studio dialogue, cultural insights, networking opportunities and friendships that make multi-artist residencies worth doing. Getting to know your colleagues also helps lower the stress level when your kid throws a tantrum at dinner, or when you need to ask for some quiet at bedtime. If you share meals and/or studios in a common space, some of this may happen organically. We sometimes took turns going on field trips with other residents, giving each of us the chance to make friends, hike, and explore the area on a level we just couldn’t pull off with the whole family along.

Working together in the same residency program isn't for everyone, but was worthwhile for us. Some parents opt to take turns doing residencies instead, while others wait it out until the kids are much older. Have you ever done a residency with your family? What other strategies or tips would you recommend? Share your comments below ... and get in touch with Cultural ReProducers if you'd like to contribute a Residency Report of your own.

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Christa Donner reimagines the human / animal body through a range of media including large-scale drawing, printmaking, digital animation, and small-press publication. Her process often incorporates public projects and collaborations around narratives of bodily experience. Donner's work is exhibited internationally, including projects for the Museum Bellerive (Zurich, Switzerland); Horst-Janssen Museum (Oldenberg, Germany); Kravets-Wehby Gallery (New York, USA); BankART NYK (Yokohama, Japan); Chiaki Kamikawa Contemporary Art (Paphos, Cyprus); the ANTI Festival of Contemporary Art (Kuopio, Finland); and the Centro Columbo Americano (Medellin, Colombia).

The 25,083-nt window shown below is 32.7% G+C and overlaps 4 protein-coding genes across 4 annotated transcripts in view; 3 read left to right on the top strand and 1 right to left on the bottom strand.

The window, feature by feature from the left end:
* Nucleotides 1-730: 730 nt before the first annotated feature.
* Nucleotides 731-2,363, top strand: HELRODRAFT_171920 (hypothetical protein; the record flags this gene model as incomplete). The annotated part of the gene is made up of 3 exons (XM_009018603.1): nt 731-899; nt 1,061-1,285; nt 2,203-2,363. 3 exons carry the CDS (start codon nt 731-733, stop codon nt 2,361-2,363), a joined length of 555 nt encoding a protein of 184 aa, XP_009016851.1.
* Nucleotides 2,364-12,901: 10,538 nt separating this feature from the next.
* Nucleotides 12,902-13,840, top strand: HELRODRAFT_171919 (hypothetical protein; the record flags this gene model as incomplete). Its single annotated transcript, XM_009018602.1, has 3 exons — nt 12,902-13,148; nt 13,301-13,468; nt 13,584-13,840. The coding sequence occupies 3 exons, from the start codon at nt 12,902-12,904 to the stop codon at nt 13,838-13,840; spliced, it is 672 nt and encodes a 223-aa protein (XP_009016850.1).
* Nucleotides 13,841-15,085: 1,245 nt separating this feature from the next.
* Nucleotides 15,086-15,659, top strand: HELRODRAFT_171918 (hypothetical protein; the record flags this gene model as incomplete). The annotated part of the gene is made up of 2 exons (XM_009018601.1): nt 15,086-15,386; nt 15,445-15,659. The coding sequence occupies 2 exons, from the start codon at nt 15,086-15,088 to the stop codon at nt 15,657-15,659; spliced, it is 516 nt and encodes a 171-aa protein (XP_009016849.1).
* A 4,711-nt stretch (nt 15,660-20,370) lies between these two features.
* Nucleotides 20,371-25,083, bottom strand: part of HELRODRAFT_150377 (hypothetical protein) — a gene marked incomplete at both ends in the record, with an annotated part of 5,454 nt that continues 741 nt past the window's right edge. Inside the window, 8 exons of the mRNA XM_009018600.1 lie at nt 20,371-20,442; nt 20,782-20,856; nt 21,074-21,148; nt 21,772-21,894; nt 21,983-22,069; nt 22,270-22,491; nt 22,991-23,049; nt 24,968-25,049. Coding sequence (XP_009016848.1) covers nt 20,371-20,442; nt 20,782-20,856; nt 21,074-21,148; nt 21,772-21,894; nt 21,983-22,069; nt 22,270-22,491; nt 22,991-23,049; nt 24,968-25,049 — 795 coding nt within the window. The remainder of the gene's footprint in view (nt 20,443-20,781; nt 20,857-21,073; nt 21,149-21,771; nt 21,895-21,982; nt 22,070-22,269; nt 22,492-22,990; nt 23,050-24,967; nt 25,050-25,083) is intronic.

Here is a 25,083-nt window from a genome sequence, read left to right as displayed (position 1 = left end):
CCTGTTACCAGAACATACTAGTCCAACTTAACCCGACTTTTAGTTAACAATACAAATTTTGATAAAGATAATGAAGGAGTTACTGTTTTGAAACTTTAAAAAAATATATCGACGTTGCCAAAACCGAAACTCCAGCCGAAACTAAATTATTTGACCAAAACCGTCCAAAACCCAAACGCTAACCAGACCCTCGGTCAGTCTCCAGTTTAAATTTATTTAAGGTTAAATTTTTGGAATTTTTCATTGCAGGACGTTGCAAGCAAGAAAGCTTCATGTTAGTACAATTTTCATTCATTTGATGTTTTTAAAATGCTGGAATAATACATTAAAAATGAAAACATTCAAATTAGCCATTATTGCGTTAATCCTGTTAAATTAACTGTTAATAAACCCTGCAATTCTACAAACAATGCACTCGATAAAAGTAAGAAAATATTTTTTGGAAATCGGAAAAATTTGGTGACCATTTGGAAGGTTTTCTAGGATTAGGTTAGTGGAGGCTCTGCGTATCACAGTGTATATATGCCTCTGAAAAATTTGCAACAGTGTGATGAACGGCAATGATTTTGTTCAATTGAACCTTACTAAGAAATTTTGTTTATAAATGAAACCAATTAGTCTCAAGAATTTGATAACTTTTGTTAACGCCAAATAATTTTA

Tuesday, March 18, 2014

CR Event Series Report: In Conversation with Ghost Nature

Cultural ReProducers + Gallery 400 = gallery conversation + kid parade!
On March first, Cultural ReProducers officially kicked off our new Event Series, teaming up with Gallery 400 to present a lively dialogue between biologist + artist Andrew Yang and selected artists featured in the exhibition Ghost Nature: Jeremy Bolen, Robert Burnier, Assaf Evron and Heidi Norton.

Despite the freezing weather outside the event drew around 30 participants for a dynamic conversation about growth and decay, creative experimentation, the natural world and the complexities of art-science collaboration, with audience members (and the occasional infant) jumping into the fray to offer their own perspectives and pose questions.